Skip to content

Password Rules Are Bullshit – CodingHorror

11/03/2017

Have you seen the classic XKCD about passwords?

To anyone who understands information theory and security and is in an infuriating argument with someone who does not (possibly involving mixed case), I sincerely apologize.

We can certainly debate whether “correct horse battery staple” is a viable password strategy or not, but the argument here is mostly that length matters.

 

That's What She Said

No, seriously, it does. I’ll go so far as to say your password is too damn short. These days, given the state of cloud computing and GPU password hash cracking, any password of 8 characters or less is perilously close to no password at all.

So then perhaps we have one rule, that passwords must not be short. A long password is much more likely to be secure than a short one … right?

And what of those nice, long passwords? Are they always secure?

aaaaaaaaaaaaaaaaaaa
0123456789012345689
passwordpassword
usernamepassword

Of course not, because have you met any users lately?

I changed all my passwords to

They consistently ruin every piece of software I’ve ever written. Yes, yes, I know you, Mr. or Ms. über-geek, know all about the concept of entropy. But expressing your love of entropy as terrible, idiosyncratic password rules …

  • must contain uppercase
  • must contain lowercase
  • must contain a number
  • must contain a special character

… is a spectacular failure of imagination in a world of Unicode and Emoji.

I also advocated checking passwords against the 100,000 most common passwords. If you look at 10 million passwords from data breaches in 2016, you’ll find the top 25 most used passwords are:

123456
123456789
qwerty
12345678
111111
1234567890
1234567
password
123123
987654321
qwertyuiop
mynoob
123321
666666
18atcskd2w
7777777
1q2w3e4r
654321
555555
3rjs1la7qe
google
1q2w3e4r5t
123qwe
zxcvbnm
1q2w3e

Even this data betrays some ASCII-centrism. The numbers are the same in any culture I suppose, but I find it hard to believe the average Chinese person will ever choose the passwords “password”, “quertyuiop”, or “mynoob”. So this list has to be customizable, localizable.

If you examine the data, this also turns into an argument in favor of password length. Note that only 5 of the top 25 passwords are 10 characters, so if we require 10 character passwords, we’ve already reduced our exposure to the most common passwords by 80%. I saw this originally when I gathered millions and millions of leaked passwords for Discourse research, then filtered the list down to just those passwords reflecting our new minimum requirement of 10 characters or more.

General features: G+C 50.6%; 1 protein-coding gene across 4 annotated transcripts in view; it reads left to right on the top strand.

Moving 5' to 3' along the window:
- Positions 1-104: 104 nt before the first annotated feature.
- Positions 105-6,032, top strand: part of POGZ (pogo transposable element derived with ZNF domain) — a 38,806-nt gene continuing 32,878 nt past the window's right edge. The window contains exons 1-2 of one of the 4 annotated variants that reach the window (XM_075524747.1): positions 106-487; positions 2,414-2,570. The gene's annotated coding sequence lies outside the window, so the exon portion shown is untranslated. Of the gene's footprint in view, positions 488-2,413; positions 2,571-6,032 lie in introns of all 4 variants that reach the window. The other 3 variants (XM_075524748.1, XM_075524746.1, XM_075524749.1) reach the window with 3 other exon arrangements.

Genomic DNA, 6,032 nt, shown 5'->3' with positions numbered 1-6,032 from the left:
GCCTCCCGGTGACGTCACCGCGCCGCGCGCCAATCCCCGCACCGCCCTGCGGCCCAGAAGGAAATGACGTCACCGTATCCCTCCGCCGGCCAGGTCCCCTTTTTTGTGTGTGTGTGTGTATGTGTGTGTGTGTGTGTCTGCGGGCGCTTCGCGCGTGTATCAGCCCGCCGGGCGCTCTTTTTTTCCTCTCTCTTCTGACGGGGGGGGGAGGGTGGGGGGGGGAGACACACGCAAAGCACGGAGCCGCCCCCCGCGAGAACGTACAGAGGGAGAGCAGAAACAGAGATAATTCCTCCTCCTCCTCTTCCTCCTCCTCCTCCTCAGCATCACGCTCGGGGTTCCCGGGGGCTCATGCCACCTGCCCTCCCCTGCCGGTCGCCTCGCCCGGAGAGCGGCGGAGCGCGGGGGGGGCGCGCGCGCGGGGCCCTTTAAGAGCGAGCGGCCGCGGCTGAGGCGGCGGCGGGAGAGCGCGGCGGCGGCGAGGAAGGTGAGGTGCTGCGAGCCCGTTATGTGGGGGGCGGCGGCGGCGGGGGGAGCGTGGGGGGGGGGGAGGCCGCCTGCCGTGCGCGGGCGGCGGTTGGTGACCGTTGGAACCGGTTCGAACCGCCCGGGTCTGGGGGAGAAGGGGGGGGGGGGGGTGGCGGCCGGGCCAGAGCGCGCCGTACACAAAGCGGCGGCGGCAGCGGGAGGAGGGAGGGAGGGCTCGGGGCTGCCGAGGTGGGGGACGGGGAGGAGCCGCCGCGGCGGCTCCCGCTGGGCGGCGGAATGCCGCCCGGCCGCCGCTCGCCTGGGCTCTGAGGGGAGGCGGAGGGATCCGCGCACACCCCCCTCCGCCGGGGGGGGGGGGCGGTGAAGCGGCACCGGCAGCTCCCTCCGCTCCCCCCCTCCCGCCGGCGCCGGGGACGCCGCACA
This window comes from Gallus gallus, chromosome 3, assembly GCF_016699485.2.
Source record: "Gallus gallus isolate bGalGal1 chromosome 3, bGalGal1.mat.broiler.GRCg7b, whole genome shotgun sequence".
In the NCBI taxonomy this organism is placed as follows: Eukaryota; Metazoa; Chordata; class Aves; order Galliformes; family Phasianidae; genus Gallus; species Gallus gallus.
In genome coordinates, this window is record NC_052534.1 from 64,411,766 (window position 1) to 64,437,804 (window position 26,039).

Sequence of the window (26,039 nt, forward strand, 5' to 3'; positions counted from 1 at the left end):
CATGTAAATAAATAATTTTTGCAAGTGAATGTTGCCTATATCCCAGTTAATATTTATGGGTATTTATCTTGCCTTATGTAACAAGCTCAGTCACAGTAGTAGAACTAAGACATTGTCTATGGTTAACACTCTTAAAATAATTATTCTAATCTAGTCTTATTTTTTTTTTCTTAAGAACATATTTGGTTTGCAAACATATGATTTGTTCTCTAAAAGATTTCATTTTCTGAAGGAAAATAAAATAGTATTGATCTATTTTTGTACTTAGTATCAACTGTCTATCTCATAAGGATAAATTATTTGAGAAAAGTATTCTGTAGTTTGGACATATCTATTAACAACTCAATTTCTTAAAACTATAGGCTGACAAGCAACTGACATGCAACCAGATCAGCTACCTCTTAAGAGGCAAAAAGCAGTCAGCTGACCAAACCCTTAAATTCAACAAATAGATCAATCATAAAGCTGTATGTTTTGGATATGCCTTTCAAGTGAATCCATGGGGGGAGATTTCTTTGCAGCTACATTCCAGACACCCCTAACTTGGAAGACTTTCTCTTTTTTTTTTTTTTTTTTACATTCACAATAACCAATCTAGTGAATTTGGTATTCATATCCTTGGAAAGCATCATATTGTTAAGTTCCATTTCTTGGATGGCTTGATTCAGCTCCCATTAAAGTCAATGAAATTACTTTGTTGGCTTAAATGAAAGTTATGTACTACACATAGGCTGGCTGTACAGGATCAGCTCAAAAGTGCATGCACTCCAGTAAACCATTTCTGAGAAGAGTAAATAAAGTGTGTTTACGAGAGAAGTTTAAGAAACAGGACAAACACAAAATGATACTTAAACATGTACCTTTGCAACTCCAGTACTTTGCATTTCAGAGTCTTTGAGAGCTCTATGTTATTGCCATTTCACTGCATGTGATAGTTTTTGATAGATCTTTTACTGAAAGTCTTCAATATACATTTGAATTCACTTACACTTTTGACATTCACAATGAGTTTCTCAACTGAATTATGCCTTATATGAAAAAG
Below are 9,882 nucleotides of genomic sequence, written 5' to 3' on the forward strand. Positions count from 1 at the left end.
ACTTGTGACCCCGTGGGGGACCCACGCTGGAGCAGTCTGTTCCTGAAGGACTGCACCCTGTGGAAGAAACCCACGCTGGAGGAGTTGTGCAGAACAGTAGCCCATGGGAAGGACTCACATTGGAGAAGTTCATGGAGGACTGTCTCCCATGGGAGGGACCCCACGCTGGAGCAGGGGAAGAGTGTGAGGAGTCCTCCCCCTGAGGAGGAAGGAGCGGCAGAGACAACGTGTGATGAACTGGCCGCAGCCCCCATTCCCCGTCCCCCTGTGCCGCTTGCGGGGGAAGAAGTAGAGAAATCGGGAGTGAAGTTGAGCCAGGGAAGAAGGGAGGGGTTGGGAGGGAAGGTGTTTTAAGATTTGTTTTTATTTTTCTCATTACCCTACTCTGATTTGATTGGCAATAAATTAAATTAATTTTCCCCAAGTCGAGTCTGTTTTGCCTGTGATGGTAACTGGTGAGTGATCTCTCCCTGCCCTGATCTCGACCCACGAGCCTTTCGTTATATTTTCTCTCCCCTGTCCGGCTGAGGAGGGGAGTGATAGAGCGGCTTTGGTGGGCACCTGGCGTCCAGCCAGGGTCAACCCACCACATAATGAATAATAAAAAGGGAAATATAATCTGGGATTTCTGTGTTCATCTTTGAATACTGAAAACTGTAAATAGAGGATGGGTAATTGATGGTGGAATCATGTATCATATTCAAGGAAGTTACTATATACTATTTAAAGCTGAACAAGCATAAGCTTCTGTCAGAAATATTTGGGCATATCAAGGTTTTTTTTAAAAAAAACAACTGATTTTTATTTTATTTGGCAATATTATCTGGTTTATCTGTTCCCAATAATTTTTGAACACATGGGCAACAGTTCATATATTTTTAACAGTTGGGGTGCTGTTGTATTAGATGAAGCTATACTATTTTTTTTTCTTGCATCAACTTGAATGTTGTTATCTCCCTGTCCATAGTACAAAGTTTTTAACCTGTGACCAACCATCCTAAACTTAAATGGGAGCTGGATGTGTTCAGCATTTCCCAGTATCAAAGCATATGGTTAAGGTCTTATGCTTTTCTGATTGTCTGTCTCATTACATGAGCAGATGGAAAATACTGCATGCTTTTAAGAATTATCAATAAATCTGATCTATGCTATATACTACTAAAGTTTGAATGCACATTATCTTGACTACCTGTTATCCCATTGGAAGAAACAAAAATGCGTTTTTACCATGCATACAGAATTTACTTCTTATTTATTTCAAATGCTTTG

It suddenly became a tiny list. (If you’ve done similar common password research, please do share your results in the comments.)

I’d like to offer the following common sense advice to my fellow developers:

1. Password rules are bullshit

  • They don’t work.
  • They heavily penalize your ideal audience, people that use real random password generators. Hey guess what, that password randomly didn’t have a number or symbol in it. I just double checked my math textbook, and yep, it’s possible. I’m pretty sure.
  • They frustrate average users, who then become uncooperative and use “creative” workarounds that make their passwords less secure.
  • They are often wrong, in the sense that the rules chosen are grossly incomplete and/or insane, per the many shaming links I’ve shared above.
  • Seriously, for the love of God, stop with this arbitrary password rule nonsense already. If you won’t take my word for it, read this 2016 NIST password rules recommendation. It’s right there, “no composition rules”. However, I do see one error, it should have said “no bullshit composition rules”.

Reference:

https://blog.codinghorror.com/password-rules-are-bullshit/

Advertisements
One Comment
  1. Two things that I think are also bullshit:
    * When a company drops the ball and gets hacked, it’s the users who get lectured about passwords and 2FA.
    * Often I spend five minutes devising a super-secure, long-ass password (I have my own method for doing this). It then gets rejected because it doesn’t comply with whatever password policy. I end up with a password that’s considerably weaker.

    Like

Leave a Reply

Fill in your details below or click an icon to log in:

WordPress.com Logo

You are commenting using your WordPress.com account. Log Out / Change )

Twitter picture

You are commenting using your Twitter account. Log Out / Change )

Facebook photo

You are commenting using your Facebook account. Log Out / Change )

Google+ photo

You are commenting using your Google+ account. Log Out / Change )

Connecting to %s

%d bloggers like this: